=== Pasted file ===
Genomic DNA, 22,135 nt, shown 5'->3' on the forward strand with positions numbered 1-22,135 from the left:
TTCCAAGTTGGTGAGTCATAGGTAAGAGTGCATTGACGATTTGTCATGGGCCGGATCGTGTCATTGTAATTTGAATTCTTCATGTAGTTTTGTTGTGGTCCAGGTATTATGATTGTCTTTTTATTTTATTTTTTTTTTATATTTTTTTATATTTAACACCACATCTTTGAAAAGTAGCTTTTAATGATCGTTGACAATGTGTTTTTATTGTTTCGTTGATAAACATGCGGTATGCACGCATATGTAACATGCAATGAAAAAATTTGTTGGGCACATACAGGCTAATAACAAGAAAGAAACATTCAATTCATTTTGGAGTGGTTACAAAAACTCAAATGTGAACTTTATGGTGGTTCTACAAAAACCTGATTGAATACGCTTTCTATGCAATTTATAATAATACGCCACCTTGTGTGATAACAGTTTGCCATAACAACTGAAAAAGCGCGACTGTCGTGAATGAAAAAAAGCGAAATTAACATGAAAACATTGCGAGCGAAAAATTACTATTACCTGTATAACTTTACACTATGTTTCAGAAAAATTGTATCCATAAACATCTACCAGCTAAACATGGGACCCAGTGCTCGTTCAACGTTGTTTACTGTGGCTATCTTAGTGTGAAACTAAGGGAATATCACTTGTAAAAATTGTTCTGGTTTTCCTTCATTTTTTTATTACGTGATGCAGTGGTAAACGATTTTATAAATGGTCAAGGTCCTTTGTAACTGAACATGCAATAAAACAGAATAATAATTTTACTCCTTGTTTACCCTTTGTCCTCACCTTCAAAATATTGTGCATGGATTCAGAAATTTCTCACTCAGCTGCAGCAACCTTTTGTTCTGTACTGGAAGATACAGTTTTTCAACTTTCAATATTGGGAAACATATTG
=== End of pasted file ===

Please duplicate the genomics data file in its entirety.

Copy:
Genomic DNA, 22,135 nt, shown 5'->3' on the forward strand with positions numbered 1-22,135 from the left:
TTCCAAGTTGGTGAGTCATAGGTAAGAGTGCATTGACGATTTGTCATGGGCCGGATCGTGTCATTGTAATTTGAATTCTTCATGTAGTTTTGTTGTGGTCCAGGTATTATGATTGTCTTTTTATTTTATTTTTTTTTTATATTTTTTTATATTTAACACCACATCTTTGAAAAGTAGCTTTTAATGATCGTTGACAATGTGTTTTTATTGTTTCGTTGATAAACATGCGGTATGCACGCATATGTAACATGCAATGAAAAAATTTGTTGGGCACATACAGGCTAATAACAAGAAAGAAACATTCAATTCATTTTGGAGTGGTTACAAAAACTCAAATGTGAACTTTATGGTGGTTCTACAAAAACCTGATTGAATACGCTTTCTATGCAATTTATAATAATACGCCACCTTGTGTGATAACAGTTTGCCATAACAACTGAAAAAGCGCGACTGTCGTGAATGAAAAAAAGCGAAATTAACATGAAAACATTGCGAGCGAAAAATTACTATTACCTGTATAACTTTACACTATGTTTCAGAAAAATTGTATCCATAAACATCTACCAGCTAAACATGGGACCCAGTGCTCGTTCAACGTTGTTTACTGTGGCTATCTTAGTGTGAAACTAAGGGAATATCACTTGTAAAAATTGTTCTGGTTTTCCTTCATTTTTTTATTACGTGATGCAGTGGTAAACGATTTTATAAATGGTCAAGGTCCTTTGTAACTGAACATGCAATAAAACAGAATAATAATTTTACTCCTTGTTTACCCTTTGTCCTCACCTTCAAAATATTGTGCATGGATTCAGAAATTTCTCACTCAGCTGCAGCAACCTTTTGTTCTGTACTGGAAGATACAGTTTTTCAACTTTCAATATTGGGAAACATATTG